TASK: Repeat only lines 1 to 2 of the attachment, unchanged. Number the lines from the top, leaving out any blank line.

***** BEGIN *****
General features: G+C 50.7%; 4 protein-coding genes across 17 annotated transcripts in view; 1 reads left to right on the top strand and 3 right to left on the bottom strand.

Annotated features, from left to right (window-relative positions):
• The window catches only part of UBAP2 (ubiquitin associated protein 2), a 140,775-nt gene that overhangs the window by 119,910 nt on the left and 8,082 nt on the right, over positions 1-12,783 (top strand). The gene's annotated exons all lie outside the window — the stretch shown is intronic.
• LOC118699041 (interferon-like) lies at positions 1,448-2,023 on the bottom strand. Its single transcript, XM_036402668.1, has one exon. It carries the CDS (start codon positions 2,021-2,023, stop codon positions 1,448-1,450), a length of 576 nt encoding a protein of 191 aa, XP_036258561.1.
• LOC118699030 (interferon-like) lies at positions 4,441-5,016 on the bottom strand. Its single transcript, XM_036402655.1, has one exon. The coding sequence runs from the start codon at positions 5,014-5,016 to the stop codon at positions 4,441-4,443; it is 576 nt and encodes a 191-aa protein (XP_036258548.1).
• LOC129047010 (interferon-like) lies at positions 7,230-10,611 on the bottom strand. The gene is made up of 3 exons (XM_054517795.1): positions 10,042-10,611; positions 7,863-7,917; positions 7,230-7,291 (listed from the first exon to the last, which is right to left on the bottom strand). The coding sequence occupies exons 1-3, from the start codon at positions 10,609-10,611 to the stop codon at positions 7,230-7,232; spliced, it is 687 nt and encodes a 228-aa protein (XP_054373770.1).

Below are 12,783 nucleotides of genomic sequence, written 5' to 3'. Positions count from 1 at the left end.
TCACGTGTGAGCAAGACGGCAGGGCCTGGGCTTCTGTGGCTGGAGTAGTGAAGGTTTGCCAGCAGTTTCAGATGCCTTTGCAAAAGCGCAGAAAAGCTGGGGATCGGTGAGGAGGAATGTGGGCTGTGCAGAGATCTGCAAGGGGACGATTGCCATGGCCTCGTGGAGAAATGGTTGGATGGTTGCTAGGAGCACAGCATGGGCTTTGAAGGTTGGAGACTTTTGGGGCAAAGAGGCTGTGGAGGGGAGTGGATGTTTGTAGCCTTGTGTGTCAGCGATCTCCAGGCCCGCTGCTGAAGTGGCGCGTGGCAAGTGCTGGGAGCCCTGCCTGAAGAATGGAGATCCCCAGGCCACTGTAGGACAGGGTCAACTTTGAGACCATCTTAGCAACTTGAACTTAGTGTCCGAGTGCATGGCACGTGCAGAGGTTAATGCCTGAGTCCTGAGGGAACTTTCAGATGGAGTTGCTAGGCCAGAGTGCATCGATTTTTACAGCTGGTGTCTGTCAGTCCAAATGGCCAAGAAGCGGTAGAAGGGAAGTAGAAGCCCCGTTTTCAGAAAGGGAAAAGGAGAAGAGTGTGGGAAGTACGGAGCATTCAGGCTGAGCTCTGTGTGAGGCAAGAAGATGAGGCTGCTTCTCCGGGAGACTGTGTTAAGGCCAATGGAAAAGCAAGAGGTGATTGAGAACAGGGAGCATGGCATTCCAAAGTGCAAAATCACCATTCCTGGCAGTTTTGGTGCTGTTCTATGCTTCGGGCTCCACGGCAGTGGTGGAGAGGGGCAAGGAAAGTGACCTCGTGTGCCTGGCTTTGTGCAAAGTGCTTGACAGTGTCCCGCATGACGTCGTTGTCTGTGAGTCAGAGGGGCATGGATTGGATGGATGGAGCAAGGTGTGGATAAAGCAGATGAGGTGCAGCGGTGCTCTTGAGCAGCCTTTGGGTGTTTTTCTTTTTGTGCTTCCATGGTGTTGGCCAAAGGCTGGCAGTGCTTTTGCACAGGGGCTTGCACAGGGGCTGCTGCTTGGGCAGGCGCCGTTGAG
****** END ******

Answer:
General features: G+C 50.7%; 4 protein-coding genes across 17 annotated transcripts in view; 1 reads left to right on the top strand and 3 right to left on the bottom strand.

Annotated features, from left to right (window-relative positions):